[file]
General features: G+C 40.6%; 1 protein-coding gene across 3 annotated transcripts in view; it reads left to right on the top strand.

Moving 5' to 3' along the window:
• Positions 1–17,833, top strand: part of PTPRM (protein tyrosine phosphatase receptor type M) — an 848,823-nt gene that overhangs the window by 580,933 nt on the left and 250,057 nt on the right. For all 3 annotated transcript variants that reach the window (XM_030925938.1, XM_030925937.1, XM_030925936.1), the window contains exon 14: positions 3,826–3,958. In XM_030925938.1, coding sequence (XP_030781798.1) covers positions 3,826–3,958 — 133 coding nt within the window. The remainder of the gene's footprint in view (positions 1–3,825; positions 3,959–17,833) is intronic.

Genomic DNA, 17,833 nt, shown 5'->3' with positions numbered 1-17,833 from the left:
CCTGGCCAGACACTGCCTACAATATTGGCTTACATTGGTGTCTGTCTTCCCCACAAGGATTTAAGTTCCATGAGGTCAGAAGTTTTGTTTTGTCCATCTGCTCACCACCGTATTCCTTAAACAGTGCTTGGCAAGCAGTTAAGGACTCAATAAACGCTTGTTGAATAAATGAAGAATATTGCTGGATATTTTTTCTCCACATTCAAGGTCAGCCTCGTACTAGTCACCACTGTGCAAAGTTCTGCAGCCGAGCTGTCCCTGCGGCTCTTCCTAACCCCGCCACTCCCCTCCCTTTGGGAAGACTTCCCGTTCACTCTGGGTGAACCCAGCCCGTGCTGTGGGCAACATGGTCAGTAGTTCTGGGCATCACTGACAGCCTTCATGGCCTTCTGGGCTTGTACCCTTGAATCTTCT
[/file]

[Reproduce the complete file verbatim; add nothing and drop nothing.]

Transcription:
General features: G+C 40.6%; 1 protein-coding gene across 3 annotated transcripts in view; it reads left to right on the top strand.

Moving 5' to 3' along the window:
• Positions 1–17,833, top strand: part of PTPRM (protein tyrosine phosphatase receptor type M) — an 848,823-nt gene that overhangs the window by 580,933 nt on the left and 250,057 nt on the right. For all 3 annotated transcript variants that reach the window (XM_030925938.1, XM_030925937.1, XM_030925936.1), the window contains exon 14: positions 3,826–3,958. In XM_030925938.1, coding sequence (XP_030781798.1) covers positions 3,826–3,958 — 133 coding nt within the window. The remainder of the gene's footprint in view (positions 1–3,825; positions 3,959–17,833) is intronic.

Genomic DNA, 17,833 nt, shown 5'->3' with positions numbered 1-17,833 from the left:
CCTGGCCAGACACTGCCTACAATATTGGCTTACATTGGTGTCTGTCTTCCCCACAAGGATTTAAGTTCCATGAGGTCAGAAGTTTTGTTTTGTCCATCTGCTCACCACCGTATTCCTTAAACAGTGCTTGGCAAGCAGTTAAGGACTCAATAAACGCTTGTTGAATAAATGAAGAATATTGCTGGATATTTTTTCTCCACATTCAAGGTCAGCCTCGTACTAGTCACCACTGTGCAAAGTTCTGCAGCCGAGCTGTCCCTGCGGCTCTTCCTAACCCCGCCACTCCCCTCCCTTTGGGAAGACTTCCCGTTCACTCTGGGTGAACCCAGCCCGTGCTGTGGGCAACATGGTCAGTAGTTCTGGGCATCACTGACAGCCTTCATGGCCTTCTGGGCTTGTACCCTTGAATCTTCT